How to Watch, Stream Barack Obama and Joe Biden's Discussion on the Future of America

Former president Barack Obama sat down with presumptive Democratic nominee and former running mate Joe Biden in a discussion on the future of America.

In Biden's latest campaign efforts, Obama joined the former vice president in a socially distant conversation to discuss the biggest issues facing Americans today, including what Biden's pandemic response would look like.

The full conversation aired on both Obama and Biden's social media platforms Thursday, July 23.

Biden compared the way the Obama administration handled national crises such as the economic recession of 2008 to President Donald Trump's COVID-19 response.

The U.S. has become the global epicenter of coronavirus with nearly 4 million confirmed cases and over 142,000 deaths as of Wednesday, July 22, according to data from a Johns Hopkins University tracker. As of last week, more than 51.3 million Americans have filed for unemployment.

Barack Obama and Joe Biden
Former president Barack Obama joins presumptive Democratic nominee Joe Biden in a socially distant conversation about what the future looks like for America. Biden Campaign

"Can you imagine standing up when you were president and saying 'it's not my responsibility. I take no responsibility. Literally. Literally," Biden asked Obama to which the former president replied, "Those words didn't come out of our mouths when we were in office."

Biden said he doesn't understand Trump's "inability to get a sense of what people are going through" with the ongoing health and economic crisis.

Obama told Biden that relatability was one of the key factors in why Obama picked him to be his second-in-command.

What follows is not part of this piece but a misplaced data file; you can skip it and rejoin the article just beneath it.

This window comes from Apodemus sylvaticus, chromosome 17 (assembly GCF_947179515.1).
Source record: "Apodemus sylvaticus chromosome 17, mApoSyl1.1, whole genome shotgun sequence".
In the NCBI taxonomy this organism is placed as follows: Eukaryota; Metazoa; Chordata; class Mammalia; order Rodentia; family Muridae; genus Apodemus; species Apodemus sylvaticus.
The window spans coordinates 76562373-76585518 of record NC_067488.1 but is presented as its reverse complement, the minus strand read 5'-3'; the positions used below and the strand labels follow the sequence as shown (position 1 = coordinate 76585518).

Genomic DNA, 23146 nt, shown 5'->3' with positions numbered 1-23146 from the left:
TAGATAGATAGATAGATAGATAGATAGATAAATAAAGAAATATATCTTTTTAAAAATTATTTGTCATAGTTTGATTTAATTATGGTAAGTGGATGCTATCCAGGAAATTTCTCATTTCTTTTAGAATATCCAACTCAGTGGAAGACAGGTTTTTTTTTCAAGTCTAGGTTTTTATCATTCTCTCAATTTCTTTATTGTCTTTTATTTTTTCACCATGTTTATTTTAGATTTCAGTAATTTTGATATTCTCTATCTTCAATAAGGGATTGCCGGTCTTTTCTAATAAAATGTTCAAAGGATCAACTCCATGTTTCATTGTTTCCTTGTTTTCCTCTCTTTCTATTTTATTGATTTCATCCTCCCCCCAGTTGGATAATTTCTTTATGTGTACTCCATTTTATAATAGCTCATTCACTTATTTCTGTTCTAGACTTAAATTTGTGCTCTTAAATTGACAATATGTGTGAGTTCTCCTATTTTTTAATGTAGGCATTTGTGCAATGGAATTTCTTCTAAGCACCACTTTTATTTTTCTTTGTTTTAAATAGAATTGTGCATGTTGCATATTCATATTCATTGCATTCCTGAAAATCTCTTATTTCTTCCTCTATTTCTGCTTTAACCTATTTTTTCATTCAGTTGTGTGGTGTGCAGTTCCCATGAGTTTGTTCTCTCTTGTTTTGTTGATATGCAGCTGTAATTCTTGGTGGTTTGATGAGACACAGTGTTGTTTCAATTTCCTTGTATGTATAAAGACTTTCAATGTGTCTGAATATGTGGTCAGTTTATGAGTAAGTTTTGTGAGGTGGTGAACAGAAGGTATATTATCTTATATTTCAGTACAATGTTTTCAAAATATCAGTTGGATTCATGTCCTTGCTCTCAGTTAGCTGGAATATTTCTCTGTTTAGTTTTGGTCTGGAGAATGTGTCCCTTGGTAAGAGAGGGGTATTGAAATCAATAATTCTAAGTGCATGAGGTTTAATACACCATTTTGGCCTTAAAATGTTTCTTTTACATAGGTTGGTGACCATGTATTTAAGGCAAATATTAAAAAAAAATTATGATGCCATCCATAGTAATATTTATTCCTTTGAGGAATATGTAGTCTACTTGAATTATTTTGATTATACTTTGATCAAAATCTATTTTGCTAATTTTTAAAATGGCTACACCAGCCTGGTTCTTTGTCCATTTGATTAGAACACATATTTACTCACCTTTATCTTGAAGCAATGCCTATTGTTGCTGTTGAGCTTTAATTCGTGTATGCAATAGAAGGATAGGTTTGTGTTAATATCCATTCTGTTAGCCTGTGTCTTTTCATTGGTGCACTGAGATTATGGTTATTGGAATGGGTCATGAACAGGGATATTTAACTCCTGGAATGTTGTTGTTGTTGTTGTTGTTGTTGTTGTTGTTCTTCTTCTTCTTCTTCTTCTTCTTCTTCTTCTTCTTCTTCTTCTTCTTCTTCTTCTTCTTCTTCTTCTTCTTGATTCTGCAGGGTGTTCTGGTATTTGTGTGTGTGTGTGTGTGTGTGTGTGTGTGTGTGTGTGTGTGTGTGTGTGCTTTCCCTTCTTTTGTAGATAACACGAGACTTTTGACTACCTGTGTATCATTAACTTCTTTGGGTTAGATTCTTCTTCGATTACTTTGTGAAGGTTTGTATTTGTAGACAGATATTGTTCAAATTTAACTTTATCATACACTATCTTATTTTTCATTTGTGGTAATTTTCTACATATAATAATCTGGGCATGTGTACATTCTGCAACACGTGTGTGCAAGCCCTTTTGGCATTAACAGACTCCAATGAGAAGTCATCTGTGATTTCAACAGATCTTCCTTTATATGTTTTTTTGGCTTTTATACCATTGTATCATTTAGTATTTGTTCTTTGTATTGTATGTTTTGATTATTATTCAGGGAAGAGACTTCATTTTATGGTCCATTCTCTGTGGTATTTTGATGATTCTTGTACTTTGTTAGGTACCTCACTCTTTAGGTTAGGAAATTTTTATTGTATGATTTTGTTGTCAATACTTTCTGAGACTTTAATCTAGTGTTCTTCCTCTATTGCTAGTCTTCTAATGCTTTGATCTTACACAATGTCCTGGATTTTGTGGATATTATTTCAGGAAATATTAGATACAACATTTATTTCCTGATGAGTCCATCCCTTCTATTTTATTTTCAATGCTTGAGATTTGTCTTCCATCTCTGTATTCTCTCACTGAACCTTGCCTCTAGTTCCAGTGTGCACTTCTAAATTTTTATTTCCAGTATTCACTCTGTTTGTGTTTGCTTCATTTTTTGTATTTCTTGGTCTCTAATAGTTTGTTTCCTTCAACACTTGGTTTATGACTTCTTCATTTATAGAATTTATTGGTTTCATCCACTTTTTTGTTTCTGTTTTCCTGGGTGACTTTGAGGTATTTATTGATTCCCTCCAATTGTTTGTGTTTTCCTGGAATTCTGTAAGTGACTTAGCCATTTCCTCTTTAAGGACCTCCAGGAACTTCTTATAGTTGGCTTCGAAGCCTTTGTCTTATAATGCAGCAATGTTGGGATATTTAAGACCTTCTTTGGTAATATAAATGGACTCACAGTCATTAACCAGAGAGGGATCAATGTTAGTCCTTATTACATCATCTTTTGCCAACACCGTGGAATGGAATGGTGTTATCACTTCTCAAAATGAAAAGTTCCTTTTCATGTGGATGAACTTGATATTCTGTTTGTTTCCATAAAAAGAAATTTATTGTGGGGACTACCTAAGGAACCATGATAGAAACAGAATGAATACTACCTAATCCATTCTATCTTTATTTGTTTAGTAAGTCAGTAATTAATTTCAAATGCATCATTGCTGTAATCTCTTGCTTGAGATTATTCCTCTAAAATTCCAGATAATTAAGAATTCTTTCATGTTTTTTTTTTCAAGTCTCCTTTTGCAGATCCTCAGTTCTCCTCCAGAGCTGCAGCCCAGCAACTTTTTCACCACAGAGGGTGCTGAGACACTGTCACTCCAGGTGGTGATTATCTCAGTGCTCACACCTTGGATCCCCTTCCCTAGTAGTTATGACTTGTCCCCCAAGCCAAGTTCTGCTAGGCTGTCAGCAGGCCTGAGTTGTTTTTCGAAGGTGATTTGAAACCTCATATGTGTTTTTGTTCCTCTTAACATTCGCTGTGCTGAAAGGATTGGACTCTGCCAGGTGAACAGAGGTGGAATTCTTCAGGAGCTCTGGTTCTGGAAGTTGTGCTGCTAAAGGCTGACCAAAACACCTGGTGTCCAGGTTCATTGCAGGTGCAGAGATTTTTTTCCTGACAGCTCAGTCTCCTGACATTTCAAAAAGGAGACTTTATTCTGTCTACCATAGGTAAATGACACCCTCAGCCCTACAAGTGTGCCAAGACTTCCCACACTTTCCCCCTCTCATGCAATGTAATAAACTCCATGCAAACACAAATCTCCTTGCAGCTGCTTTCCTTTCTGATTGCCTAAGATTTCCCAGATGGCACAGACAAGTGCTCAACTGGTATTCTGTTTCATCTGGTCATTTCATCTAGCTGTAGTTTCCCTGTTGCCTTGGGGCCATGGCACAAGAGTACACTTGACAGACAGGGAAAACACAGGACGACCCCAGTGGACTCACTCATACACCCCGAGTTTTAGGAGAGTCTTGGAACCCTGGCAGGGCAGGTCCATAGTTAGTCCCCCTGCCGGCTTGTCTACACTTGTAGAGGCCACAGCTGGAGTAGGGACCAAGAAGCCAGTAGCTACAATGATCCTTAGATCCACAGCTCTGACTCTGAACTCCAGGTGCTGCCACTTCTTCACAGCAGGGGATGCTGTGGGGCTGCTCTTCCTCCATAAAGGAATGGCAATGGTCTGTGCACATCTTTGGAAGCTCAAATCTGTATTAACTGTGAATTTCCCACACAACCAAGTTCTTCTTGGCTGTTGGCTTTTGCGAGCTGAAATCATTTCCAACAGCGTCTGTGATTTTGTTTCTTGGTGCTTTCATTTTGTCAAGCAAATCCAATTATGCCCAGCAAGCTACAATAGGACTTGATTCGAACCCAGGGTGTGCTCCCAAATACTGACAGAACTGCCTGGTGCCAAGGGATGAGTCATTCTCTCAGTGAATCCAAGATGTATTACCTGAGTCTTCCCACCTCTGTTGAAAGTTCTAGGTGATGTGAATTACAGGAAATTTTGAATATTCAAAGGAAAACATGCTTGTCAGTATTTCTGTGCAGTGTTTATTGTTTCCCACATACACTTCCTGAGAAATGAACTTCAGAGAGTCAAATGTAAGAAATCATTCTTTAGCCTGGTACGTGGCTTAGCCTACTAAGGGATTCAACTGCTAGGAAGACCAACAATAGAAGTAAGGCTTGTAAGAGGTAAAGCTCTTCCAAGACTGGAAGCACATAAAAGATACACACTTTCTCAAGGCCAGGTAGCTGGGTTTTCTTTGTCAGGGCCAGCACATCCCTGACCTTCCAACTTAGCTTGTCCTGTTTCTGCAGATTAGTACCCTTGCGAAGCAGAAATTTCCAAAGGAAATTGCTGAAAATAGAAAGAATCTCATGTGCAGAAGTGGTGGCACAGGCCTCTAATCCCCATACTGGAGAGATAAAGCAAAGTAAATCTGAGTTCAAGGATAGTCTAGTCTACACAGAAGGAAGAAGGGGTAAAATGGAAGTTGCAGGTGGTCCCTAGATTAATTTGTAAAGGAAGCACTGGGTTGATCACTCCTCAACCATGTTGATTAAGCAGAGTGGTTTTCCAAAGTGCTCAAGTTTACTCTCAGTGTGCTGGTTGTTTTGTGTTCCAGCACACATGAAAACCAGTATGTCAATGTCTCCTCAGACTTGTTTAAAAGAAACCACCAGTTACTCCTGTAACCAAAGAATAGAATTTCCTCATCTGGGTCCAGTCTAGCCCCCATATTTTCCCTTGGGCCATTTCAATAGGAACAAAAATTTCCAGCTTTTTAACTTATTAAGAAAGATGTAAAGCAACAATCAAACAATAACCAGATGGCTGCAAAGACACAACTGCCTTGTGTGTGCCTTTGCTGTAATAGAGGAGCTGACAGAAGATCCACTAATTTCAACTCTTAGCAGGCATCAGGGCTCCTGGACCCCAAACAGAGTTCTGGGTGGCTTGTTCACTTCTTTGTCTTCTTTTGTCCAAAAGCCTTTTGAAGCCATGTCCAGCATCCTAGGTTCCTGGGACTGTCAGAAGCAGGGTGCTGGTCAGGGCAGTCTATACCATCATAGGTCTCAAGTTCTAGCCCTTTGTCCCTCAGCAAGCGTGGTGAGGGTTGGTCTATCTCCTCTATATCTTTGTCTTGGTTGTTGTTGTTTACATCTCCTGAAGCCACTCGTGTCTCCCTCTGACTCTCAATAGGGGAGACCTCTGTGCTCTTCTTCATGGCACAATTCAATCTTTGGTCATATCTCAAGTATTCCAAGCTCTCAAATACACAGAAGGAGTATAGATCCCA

"If you can sit down with a family and see your own family in them and the struggles that you've gone through, or your parents went through, or your kids are going through," Obama said in the pre-taped conversation. "If you can connect those struggles to somebody else's struggles, then you're going to work hard for them. And that's always what's motivated you to get into public service."

The two leaders also discussed the recent mass protests that ignited across the nation in the wake of George Floyd's death and Biden's plans to tackle systemic racism if elected in November.

Biden's ratings in the polls has been on the rise with more Americans across the country citing disapproval over Trump's response to the pandemic and the mass protests against police brutality.

The Trump administration has pivoted the federal government's guidance over COVID-19 as infections continue to surge in hot spots like Florida and California.

On Tuesday, Trump resumed his daily coronavirus briefings after nearly three months after ending them abruptly after suggesting ingestion of disinfections as a cure for the virus. The president, who once refused to wear a mask in public, has now encouraged that all Americans wear a face mask in efforts to curb the outbreak.

Biden has yet to announced his running mate, who he has vowed will be a woman. Candidates being considered include California Senator Kamala Harris, former Georgia gubernatorial candidate Stacey Abrams, Massachusetts Senator Elizabeth Warren and Michigan Governor Gretchen Whitmer.